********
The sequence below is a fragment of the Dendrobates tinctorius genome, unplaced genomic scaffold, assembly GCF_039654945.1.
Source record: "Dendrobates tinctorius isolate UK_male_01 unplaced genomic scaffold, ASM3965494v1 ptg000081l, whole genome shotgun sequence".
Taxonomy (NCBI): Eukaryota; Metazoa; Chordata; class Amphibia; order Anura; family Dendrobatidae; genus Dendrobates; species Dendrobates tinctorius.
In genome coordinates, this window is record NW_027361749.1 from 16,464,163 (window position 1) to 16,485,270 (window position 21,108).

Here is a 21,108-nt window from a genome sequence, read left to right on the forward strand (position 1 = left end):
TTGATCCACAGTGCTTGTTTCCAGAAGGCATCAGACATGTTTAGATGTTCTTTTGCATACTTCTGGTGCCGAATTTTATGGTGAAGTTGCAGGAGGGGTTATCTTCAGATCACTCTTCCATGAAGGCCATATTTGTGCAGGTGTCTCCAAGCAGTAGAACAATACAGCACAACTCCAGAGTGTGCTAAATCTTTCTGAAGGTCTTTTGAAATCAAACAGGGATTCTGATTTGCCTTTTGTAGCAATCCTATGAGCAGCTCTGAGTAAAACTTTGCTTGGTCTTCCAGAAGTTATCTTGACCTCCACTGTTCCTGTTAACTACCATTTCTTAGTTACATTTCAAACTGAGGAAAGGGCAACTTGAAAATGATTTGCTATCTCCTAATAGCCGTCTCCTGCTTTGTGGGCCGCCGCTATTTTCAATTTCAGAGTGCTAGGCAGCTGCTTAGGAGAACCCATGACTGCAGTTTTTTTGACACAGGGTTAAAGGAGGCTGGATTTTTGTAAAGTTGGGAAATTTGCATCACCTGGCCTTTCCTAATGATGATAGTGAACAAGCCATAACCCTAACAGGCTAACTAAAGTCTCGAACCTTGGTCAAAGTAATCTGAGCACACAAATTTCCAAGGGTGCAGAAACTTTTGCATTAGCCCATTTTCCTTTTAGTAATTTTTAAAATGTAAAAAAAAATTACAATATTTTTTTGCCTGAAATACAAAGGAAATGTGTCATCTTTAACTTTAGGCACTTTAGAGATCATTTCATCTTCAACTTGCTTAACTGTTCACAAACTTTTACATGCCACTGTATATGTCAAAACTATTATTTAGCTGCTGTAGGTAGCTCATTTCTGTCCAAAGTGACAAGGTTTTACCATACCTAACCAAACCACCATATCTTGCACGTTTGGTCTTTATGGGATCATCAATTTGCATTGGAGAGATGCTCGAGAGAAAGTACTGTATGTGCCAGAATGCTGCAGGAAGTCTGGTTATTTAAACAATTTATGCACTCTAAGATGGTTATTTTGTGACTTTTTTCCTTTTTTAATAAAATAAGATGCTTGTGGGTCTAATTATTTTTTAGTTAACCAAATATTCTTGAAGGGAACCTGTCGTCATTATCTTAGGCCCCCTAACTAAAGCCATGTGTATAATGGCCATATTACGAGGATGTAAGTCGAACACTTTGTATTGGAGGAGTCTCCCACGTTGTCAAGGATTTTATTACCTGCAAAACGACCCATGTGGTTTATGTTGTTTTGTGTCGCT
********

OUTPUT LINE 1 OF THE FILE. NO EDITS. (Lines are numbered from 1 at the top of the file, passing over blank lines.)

The sequence below is a fragment of the Dendrobates tinctorius genome, unplaced genomic scaffold, assembly GCF_039654945.1.